Why is it that when the italians speak of alici or acciughe many people wonder whether or not they mean the same thing? Why is it that Parma, lying in the midst of an inland plain, has the largest industrial district of canned fish specialities in Italy ? How is it that the anchovy, in its path from the sea to the can, passes through the experiences of so many people ?
This book was written to provide the answer to these questions, and also to myself.
First of all alice and acciuga mean the same thing, because they are both anchovies (Engraulis encrasicolus). Usage has it that the term acciuga is used when the fish is fresh or salted, while they are called alici when they have been filleted. The story, however, does not end with the etymology of the word, but goes on to trace the tales and experiences of all those people who have built up a craft and an identity on the anchovy, or rather canned anchovies.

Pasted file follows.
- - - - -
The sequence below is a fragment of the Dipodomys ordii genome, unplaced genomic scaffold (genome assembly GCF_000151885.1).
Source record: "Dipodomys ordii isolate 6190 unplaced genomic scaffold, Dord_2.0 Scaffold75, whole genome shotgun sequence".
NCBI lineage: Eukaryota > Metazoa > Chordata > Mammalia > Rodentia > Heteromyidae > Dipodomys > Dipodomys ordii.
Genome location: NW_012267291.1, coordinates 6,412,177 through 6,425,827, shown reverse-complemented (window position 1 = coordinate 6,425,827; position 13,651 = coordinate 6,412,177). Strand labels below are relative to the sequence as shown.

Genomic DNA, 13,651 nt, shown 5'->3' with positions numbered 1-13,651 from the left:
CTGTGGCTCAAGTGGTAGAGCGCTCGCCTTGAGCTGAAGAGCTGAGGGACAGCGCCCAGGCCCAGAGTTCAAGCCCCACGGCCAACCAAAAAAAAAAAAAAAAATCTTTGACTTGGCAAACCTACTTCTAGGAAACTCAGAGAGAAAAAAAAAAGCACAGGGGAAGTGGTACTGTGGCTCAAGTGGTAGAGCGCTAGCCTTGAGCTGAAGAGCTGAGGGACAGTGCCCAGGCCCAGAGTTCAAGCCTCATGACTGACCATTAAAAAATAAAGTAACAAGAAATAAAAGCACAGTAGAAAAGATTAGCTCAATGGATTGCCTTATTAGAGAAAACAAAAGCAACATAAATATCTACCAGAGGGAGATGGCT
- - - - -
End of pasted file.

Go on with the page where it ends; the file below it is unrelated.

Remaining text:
My family have always swapped anecdotes and curiosities, but sometimes it was hard to put all the pieces together, because, as often happens, people have their own version of events, based on memories and personal experiences. This book seeks to tell the truth of what I have seen, collected and documented. A truth that comes from historical research but also from my own experiences, as a fourth-generation entrepreneur who wanted to write a story that few really know.
This book was written to satisfy the curiosity of those who want to discover the authentic flavors that are part of our italian culinary heritage, enriched by the sensibility of many people who, with passion, have handed down the pleasure of discovering the best raw materials and making them great, even when what was at stake was a small anchovy
based on Alice o Acciuga ? edited by Irene Rizzoli
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